A mystery collector bought Adolf Hitler’s watch. Who would do that?

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Do inanimate objects have a memory? Can they store experiential information in some metaphysical form? I’m not posing this cosmological head-scratcher for my own benefit, you understand. It’s more for the mystery buyer who bought Adolf Hitler’s wristwatch last month for $US1.1 million.

From left to right: JFK’s Omega Slimline, Paul Newman and his Rolex Daytona, Adolf Hitler’s Huber wristwatch.

From left to right: JFK’s Omega Slimline, Paul Newman and his Rolex Daytona, Adolf Hitler’s Huber wristwatch.Credit:Getty Images

Made by the Swiss brand Huber, with a swivelling caseback similar to a Jaeger-LeCoultre Reverso, the watch isn’t shy about its ownership. The case is engraved with a bold swastika lacquered in red, white and black. Stamped directly below this are the initials of the man responsible for orchestrating the systematic murder of six million Jews.

Alexander Historical Auctions in Maryland in the US, which sanctioned the sale of Hitler’s watch, has refused to disclose the buyer’s identity. All it has revealed is that it was bought by a “European Jew” – info presumably shared to reassure people that it wasn’t snapped up by some goose-stepping loon.

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The sale of Hitler’s watch is hardly surprising given the crazed market for watches with famous provenance. Over the years, auctioneers have hammered off everything from Albert Einstein’s Longines ($US596,000 in 2008) to JFK’s Omega Slimline ($US350,000). Prospective buyers of celebrity wristwear do tend to need deep pockets, though. The Rolex Daytona belonging to Paul Newman sold in 2017 for $US17.8 million.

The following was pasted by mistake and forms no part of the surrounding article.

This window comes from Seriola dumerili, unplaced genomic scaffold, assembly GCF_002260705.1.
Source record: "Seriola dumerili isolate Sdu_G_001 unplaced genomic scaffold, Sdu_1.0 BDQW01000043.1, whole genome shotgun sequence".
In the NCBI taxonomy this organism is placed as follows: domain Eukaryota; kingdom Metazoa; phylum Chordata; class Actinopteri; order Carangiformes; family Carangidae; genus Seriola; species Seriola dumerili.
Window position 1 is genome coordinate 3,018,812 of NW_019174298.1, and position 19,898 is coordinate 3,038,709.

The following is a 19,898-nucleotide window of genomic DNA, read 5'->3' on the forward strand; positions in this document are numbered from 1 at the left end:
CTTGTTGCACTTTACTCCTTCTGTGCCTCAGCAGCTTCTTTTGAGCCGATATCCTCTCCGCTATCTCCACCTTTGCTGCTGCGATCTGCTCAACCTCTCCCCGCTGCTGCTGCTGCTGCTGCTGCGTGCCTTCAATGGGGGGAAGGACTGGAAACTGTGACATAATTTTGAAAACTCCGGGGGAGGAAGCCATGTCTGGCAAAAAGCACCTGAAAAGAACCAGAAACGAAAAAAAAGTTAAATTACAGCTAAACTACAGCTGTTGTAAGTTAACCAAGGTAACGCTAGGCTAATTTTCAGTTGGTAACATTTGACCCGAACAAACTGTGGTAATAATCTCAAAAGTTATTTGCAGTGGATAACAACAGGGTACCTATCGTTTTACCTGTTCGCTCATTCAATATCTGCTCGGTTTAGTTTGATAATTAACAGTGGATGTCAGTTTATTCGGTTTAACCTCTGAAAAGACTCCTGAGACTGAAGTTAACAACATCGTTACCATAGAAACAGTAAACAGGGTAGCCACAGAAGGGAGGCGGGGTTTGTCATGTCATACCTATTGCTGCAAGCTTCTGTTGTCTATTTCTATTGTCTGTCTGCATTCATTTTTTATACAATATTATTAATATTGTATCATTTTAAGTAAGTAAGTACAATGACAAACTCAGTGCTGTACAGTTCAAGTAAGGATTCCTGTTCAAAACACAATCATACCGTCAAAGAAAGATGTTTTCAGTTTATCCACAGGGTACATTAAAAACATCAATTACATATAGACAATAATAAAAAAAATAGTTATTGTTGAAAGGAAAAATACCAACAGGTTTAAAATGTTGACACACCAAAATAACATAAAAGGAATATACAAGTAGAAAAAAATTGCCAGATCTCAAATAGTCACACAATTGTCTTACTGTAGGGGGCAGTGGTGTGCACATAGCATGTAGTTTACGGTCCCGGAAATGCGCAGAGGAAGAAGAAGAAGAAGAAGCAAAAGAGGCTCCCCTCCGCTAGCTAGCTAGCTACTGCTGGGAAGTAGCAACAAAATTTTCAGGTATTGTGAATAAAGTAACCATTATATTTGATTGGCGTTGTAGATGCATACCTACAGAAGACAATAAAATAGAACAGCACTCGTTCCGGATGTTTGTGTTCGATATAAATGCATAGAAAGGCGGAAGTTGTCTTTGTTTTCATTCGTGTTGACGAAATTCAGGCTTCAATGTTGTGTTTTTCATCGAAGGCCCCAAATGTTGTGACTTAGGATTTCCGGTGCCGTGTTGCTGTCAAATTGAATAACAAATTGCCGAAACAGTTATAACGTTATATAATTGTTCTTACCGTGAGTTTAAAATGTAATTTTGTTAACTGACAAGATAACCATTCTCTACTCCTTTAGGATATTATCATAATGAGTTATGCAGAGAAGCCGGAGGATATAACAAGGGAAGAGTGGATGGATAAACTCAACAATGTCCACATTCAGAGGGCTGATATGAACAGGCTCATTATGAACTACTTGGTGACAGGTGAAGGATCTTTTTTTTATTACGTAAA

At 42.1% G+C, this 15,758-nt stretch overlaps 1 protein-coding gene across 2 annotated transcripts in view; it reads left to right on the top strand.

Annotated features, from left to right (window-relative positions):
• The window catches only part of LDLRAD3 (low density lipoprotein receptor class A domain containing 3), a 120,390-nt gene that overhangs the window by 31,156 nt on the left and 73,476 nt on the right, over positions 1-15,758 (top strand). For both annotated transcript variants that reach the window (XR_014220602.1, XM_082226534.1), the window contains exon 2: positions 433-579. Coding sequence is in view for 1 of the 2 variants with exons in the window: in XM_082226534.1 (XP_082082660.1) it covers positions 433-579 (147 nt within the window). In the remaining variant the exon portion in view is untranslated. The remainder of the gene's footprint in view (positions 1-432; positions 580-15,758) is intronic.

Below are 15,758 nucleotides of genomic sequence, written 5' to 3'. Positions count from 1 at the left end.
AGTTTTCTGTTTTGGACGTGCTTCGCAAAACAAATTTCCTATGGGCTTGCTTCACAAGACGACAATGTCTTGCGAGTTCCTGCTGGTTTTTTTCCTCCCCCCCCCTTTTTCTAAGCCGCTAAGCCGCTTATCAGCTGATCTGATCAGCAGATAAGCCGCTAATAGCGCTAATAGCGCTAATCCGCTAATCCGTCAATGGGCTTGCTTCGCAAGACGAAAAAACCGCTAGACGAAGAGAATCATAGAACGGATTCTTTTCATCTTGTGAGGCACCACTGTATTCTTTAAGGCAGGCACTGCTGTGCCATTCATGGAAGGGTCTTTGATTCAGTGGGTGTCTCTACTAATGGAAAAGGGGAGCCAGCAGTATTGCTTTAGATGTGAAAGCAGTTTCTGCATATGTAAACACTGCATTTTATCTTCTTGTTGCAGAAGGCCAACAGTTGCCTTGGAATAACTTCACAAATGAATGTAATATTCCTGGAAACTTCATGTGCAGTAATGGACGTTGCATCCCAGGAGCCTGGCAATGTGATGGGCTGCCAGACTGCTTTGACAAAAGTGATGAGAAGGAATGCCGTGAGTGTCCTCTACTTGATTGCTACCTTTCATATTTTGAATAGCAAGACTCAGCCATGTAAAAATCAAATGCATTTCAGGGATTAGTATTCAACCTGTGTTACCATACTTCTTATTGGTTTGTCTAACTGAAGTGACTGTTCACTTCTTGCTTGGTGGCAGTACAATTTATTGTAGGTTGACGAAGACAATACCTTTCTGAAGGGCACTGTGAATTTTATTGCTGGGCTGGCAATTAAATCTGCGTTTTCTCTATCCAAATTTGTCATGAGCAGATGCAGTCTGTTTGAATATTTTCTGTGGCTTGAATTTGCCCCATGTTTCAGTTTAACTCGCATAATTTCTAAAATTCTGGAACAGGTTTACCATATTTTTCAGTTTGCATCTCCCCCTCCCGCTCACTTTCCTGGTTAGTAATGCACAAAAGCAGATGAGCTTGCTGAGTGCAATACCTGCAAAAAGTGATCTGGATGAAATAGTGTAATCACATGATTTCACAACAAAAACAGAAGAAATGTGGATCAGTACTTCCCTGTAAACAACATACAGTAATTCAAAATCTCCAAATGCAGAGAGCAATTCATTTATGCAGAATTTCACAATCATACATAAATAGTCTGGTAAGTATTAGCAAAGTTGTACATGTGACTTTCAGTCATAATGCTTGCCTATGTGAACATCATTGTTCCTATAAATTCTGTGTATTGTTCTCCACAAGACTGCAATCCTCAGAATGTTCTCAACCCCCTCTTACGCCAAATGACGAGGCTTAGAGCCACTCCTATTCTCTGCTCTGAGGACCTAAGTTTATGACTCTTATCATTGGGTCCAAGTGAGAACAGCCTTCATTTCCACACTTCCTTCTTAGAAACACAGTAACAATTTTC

Such head-spinning prices stem from more than basic rarity value. They’re also propelled by that same emotive power that can turn a watch into a family heirloom, passed down from one generation to the next. What fosters this sentiment is the fact that a timepiece is an unusually intimate possession. Nestled against warm skin, ticking alongside the wearer’s pulse, it bears witness to its owner’s daily life, facilitating their adventures and misdeeds. So it’s not such a mental stretch to entertain the possibility that a watch could retain some residual trace of the previous owner’s spirit.

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The buyers of storied watches, I suspect, aren’t blind to this transfigurative notion. The person who acquired Anthony Bourdain’s Rolex Oyster Date ($US39,000 in 2019), for example, must have hoped to inherit some vestige of his loose-limbed, renegade swagger. Just as the owner of Newman’s Daytona would expect to see an improvement in their ability to make salad dressing. The idea of psychic contagion may fill hard-headed rationalists with scorn, but it’s hard to entirely shake off.

After all, would you honestly be comfortable with Hitler’s watch on your wrist?

To read more from Good Weekend magazine, visit our page at The Sydney Morning Herald, The Age and Brisbane Times.

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